“Bump! - sorry. What’s this? Oh hello!” Do things have stories of their own?

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The imaginary encounter above recalls how Aldo van Eyck (1919-1999) explained his de- sign for the Sonsbeek Pavilion (1965-66), which possessed something of the closeness, density and intricacy of things urban, in the sense that people and things met, converged and clashed there. The idea was synthesised in a famous drawing, where Van Eyck care- fully placed each and every art piece creating an animistic network of things or “Thous”, in Martin Buber’s words, that activated space and enabled a situationist dérive. Et Voilà, labyrinthian clarity, the sculpturesbecame alive.
However, little is known that the Van Eycks themselves inhabited not a dissimilar place, a concealed house in the Netherlands that is full of African masks, Aboriginal spears, Pre-Columbian bowls, Avant-Garde paintings and sculptures, drawings, models, and modern poetry books (Fig.). Rumour is that Van Eyck had conversations with these things (“good morning, sculpture”), that he arranged and re-arranged them obsessively, in search of a perfect balance, what he called harmony in motion. He hummed in-between them, a mental exercise to assist his design process, as if he was playing, making up imaginary encounters and discussions.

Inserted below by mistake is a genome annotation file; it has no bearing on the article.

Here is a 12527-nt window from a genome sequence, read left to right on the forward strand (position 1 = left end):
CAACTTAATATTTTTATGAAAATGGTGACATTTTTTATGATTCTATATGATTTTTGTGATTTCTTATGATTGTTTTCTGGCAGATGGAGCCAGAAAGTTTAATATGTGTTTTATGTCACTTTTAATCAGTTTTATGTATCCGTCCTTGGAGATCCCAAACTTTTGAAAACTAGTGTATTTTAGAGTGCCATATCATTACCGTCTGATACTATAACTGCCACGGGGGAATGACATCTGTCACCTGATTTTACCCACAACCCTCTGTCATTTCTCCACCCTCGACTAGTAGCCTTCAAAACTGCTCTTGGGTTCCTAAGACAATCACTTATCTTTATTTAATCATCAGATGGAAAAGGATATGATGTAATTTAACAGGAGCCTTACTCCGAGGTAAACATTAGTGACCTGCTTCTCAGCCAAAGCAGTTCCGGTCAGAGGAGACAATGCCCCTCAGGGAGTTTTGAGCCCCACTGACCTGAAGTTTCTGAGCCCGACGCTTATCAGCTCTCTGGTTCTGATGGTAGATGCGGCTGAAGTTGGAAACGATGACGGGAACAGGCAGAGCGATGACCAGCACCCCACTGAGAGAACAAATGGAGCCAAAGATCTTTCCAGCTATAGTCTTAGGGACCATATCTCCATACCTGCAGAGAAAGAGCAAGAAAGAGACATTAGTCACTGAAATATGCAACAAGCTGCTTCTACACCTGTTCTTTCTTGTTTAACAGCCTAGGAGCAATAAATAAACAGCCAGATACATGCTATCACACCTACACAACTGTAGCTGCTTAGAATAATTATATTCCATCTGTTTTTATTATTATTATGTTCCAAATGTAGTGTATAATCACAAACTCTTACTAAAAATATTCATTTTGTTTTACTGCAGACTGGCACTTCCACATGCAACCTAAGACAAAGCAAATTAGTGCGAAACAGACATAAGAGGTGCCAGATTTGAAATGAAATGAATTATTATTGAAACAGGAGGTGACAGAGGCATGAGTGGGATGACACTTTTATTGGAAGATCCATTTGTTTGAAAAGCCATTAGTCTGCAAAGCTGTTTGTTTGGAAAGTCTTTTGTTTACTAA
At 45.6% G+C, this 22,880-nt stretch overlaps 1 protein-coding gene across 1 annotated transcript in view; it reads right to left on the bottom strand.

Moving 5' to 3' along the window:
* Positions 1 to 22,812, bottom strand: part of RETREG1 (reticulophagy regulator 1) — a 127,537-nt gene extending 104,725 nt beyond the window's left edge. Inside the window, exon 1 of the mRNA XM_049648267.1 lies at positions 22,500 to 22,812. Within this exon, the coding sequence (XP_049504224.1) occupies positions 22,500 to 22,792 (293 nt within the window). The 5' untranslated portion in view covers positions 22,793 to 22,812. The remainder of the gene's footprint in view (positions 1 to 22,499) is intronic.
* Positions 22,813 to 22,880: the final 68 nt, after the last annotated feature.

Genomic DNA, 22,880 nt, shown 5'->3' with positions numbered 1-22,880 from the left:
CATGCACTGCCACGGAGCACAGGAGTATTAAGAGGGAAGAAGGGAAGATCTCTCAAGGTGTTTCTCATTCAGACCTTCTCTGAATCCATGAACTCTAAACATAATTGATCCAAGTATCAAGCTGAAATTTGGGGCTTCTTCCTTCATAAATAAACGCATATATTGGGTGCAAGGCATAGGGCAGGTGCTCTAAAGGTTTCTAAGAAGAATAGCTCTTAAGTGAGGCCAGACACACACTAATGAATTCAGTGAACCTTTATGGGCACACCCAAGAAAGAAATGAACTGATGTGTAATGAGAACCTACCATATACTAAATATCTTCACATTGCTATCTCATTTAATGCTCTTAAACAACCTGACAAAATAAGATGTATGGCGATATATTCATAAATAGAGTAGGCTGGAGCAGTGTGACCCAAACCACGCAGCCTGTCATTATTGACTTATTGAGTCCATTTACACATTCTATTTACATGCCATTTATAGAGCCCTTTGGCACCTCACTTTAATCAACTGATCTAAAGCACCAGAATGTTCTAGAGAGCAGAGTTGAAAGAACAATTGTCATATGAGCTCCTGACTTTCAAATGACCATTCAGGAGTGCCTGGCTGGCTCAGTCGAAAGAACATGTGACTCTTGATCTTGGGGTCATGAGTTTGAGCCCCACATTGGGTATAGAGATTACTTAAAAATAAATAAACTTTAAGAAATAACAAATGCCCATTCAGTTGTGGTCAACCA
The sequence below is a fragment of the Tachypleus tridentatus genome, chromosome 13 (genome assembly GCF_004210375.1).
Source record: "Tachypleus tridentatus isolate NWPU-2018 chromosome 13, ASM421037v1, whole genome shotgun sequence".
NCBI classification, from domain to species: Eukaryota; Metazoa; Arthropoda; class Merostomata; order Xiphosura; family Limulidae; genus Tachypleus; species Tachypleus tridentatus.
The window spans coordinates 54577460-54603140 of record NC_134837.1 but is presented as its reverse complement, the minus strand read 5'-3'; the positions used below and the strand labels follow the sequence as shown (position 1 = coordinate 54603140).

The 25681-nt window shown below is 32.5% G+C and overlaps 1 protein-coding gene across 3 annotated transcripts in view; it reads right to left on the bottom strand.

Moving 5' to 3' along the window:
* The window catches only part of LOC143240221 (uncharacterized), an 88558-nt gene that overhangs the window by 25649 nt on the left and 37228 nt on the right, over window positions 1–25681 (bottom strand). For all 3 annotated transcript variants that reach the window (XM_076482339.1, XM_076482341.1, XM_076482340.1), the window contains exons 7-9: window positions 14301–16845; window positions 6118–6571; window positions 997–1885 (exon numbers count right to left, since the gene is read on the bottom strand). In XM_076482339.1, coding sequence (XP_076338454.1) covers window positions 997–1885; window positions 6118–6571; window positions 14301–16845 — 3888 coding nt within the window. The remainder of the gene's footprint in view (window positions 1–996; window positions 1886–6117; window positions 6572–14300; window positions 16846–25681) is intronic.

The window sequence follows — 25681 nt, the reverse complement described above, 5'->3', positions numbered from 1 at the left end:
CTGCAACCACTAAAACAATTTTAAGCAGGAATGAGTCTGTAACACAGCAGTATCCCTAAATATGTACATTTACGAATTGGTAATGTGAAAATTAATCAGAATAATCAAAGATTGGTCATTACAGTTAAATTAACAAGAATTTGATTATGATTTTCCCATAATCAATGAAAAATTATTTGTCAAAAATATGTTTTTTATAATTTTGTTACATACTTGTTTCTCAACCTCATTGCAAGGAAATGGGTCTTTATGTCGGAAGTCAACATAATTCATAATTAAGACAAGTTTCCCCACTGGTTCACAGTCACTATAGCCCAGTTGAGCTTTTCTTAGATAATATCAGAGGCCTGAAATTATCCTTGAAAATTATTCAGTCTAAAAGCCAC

But, what if he was right? What if things have lives of their own? After years of look-
ing at the things, trying to understand why Van Eyck brought them here, I decided
to perform a Latourian turn. Objects are as important in creating social situations as humans, and, with narrative techniques, it is possible to tell the story from the objects’ perspectives (Fictocriticism, Frichot-Stead); “Where was I crafted? By who? How did I came here? Who is this man (Van Eyck) who looks at me so deeply? What am I doing for him?” These questions enable a different discourse where objects are not a question of aesthetic inspiration only. They are now actors in a long process of extraction, alterity, exotization, renovation of the unfinished project of modernity... Art dealing enters
the scene, together with the travel industry, the discussions around universalism and cultural relativity. As it tuned out, the thing’s tales were a key to unpack the ways do- mesticity, global travels and art collecting can be seen as intersecting fields (intersecting “at home”), and how they sustained Van Eyck’s thinking (and his contemporaries’), from which modern architecture was profoundly re-conceptualised.
Original languageEnglish
Number of pages1
Publication statusPublished - 2022
EventArchitecture and its Stories: All-Ireland Architecture Research Group Annual Conference - Museum of Literature Ireland - University College Dublin - Irish Architectural Archive, Dublin, Ireland
Duration: 24 Mar 202225 Mar 2022


ConferenceArchitecture and its Stories
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